I love to sing the praises of noteworthy, humble and amazing Zimbabwean people, and today I write about someone who is once more a true inspiration to me, and a patriot of her country. It is wonderful to see Zimbabweans flying the flag for Zimbabwe on an international stage, in the lime light and proving that no matter where you are from, no matter what hardships your people endure, there is life, vibrancy and success dwelling right within our midst.
Not many people would expect a girl from Matabeleland in Zimbabwe to come too much. No one would really expect that a girl who speaks Ndebele as her first language could entertain a world of musical lovers, let alone tour the world, become a remarkable young woman and such a powerful ambassador for her nation and people, but more than anything else, no one would expect a young lady from Zimbabwe, who suffered from Arthrogryphosis to such a degree that she was restricted to a wheel chair since a young age to be such a powerful beacon of achievement to those out there who suffer with disabilities.
Born and educated in Zimbabwe, Prudence Mabhena went to KGVI School where she quickly grew to love music and was easily spotted as having a voice of beauty. In 2002 she joined Inkonjane, a traditional choir where she was made the lead singer. She quickly went from strength to strength and now sings as the lead vocalist for Liyana, and internationally renowned band from Zimbabwe. With extensive tours of the US and various other countries, Prudence has wowed crowds with her crystal clear voice, and amazing range.
Not only is she a magnificent singer, but she sings in seven languages, Ndebele and Shona being the main ones, with English, Dutch, German, Hebrew and Spanish to name a few. She is a composer and famous for her Ndebele click songs. She is a teacher and vocal coach to young students and even though restricted to a wheelchair is a well respected dance coach and choreographer.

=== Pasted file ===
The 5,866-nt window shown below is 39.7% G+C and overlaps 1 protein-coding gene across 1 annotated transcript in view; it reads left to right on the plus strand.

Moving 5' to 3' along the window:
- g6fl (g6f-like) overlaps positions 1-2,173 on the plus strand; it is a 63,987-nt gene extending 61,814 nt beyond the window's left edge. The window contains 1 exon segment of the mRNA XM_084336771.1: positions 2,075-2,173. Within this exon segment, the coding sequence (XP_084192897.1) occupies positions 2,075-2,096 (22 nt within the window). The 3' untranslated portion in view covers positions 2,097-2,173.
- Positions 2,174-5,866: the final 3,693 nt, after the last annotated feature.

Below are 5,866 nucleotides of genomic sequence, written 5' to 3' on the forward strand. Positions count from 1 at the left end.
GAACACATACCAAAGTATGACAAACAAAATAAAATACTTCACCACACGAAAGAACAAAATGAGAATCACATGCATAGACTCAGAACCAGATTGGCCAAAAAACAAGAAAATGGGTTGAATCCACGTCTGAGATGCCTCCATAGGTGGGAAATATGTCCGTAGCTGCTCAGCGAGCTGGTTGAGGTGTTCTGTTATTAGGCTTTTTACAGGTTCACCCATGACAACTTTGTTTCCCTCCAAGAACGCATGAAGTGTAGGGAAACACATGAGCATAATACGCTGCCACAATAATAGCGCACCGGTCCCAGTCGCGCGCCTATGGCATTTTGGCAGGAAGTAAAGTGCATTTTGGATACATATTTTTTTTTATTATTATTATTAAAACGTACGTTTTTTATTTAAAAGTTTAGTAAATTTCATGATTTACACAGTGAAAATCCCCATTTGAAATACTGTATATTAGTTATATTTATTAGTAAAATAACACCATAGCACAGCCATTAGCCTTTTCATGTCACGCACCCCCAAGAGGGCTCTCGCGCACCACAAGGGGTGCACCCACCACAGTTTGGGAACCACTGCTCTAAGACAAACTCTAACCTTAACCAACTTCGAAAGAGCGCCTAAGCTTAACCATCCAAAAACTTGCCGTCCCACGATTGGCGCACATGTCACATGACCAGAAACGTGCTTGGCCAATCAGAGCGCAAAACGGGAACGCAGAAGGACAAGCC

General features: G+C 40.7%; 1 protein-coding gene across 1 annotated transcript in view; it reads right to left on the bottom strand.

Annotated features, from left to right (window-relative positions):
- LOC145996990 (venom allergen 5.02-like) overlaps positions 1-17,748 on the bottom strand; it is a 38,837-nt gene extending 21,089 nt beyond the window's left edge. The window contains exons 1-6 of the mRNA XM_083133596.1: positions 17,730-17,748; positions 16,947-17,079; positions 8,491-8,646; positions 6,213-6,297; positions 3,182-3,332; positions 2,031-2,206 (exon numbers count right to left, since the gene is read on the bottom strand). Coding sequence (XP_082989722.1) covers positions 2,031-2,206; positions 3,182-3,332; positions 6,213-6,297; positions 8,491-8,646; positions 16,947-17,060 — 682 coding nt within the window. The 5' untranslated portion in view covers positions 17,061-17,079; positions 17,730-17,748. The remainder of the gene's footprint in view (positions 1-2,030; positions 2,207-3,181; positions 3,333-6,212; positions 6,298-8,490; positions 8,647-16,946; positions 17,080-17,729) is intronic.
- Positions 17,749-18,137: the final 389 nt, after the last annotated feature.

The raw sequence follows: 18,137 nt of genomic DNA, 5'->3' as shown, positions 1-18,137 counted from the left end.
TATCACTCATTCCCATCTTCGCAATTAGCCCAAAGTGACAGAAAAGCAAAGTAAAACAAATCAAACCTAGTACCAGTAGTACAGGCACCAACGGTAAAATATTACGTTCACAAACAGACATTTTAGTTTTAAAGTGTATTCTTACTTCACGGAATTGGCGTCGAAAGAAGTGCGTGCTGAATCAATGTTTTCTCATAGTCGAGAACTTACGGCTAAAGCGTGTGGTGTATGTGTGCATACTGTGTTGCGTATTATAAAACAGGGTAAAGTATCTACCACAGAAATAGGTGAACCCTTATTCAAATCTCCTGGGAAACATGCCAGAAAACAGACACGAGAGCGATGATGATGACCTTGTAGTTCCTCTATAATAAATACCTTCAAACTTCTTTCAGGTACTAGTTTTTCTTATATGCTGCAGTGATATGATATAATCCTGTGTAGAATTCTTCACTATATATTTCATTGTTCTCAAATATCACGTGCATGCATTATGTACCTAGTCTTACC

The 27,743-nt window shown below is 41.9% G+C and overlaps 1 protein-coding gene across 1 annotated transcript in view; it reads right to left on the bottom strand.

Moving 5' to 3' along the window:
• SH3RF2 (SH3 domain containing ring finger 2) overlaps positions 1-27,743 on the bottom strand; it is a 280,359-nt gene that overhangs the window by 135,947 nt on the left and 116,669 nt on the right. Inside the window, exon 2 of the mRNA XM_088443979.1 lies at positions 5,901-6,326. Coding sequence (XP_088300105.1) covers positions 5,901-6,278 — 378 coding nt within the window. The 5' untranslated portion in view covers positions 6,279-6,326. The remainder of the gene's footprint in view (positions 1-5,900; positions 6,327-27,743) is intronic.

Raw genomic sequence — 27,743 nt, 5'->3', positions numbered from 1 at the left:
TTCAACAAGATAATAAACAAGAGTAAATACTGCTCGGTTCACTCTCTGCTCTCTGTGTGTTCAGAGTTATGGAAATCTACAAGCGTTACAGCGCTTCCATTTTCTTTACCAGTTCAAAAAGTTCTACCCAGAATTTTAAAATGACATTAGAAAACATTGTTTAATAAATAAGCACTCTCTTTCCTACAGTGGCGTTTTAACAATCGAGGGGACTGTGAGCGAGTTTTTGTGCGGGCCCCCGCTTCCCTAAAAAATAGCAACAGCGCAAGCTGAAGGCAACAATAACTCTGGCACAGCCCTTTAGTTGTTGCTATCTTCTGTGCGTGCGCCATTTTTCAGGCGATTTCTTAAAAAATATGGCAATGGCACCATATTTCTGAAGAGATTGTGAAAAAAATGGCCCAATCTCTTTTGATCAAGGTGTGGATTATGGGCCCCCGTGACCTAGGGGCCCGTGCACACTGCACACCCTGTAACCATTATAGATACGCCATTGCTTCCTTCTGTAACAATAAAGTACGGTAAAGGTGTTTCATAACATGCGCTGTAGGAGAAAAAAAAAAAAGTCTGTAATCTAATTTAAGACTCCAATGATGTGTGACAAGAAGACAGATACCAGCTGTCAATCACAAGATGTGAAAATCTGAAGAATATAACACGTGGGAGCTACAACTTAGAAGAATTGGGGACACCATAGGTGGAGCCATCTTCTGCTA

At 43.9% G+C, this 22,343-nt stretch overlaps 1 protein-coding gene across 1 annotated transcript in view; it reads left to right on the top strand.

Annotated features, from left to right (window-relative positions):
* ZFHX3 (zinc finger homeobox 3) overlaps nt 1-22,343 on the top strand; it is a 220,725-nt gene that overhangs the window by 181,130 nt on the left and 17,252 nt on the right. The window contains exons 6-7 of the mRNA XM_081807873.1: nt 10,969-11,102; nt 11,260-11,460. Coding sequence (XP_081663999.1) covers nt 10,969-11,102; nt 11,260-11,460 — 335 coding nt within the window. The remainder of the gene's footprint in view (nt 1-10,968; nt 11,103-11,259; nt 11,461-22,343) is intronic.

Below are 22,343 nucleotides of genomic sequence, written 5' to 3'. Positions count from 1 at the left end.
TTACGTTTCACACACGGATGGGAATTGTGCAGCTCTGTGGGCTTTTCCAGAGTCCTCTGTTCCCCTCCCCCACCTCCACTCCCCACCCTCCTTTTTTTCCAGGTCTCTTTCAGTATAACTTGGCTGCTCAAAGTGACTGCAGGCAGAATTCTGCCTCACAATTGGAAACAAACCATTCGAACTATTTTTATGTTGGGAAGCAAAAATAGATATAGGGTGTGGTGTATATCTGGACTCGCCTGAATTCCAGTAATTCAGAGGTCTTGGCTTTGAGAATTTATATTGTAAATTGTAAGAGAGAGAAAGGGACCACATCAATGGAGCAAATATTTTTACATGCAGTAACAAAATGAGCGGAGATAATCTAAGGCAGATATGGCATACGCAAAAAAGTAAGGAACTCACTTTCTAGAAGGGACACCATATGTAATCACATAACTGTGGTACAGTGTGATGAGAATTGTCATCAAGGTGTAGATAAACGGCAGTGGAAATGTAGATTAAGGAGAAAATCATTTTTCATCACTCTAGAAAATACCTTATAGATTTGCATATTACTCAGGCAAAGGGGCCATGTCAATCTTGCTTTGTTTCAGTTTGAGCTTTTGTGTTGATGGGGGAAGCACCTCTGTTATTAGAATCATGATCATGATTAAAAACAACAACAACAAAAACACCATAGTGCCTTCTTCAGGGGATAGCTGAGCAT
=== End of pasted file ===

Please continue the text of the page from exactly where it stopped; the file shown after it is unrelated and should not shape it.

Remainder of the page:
Prudence also has a strong background in theatre and film, having written and assisted in the production of a dramatisation used in the education of deaf people in Zimbabwe about the risks of AIDS. She acts as much as she is able always keen to become a part of what she works on, and with a deep desire to touch the hearts of her people. Prudence has an amazingly big heart for her people, considering she came from a home where she was considered a burden due to her disability as she has to rely on assistance for so much. It would be understandable for anyone in those circumstances to become bitter about life, and sink into a depression, but remarkably Prudence has set an example to anyone who is feeling down and in despair.
Prudence dug deep and found a way to rise above the world around her, and she is truely a remarkable figure of the pride of our nation. I take my hat off to a woman who has worked so hard to help those around her, she is an active campaigner to raise funding for the very institution that educated her and gave her that opportunity to become all she could. She has worked hard to establish a proud reputation, singing with the liked of Encarnacion Vazquez in Bulawayo in 2005.
She has worked with the Hora Theatre in Switzerland and won multiple awards in Zimbabwe, Sweden, worked with Ms Malaika, and done multiple performances for charity and other bodies around the world. Finally at the tender age of 21, Prudence Mabhena has received recognition of the highest accolade in art and film. She and her band Liyana were on the 2nd Feb 2010 nominated for an Oscar. The nomination comes in the category of “Best Documentary Short Subject” and tells the story of how children with disabilities in Zimbabwe are considered to be tainted by witchcraft, where it’s more likely to be hidden from view, abandoned and abused, than accepted into society.
I am vastly proud of Prudence and her band, all of whom are disabled. They are a true testament to what can be achieved by anyone with a heart, dream and the hunger to achieve their goal in life. To see her smile and hear her sing is an honour and I am proud to say that yes, even a Zimbabwean can win an Oscar. Though she may not have won it yet, in my book she’ll be a winner all the same. Respect.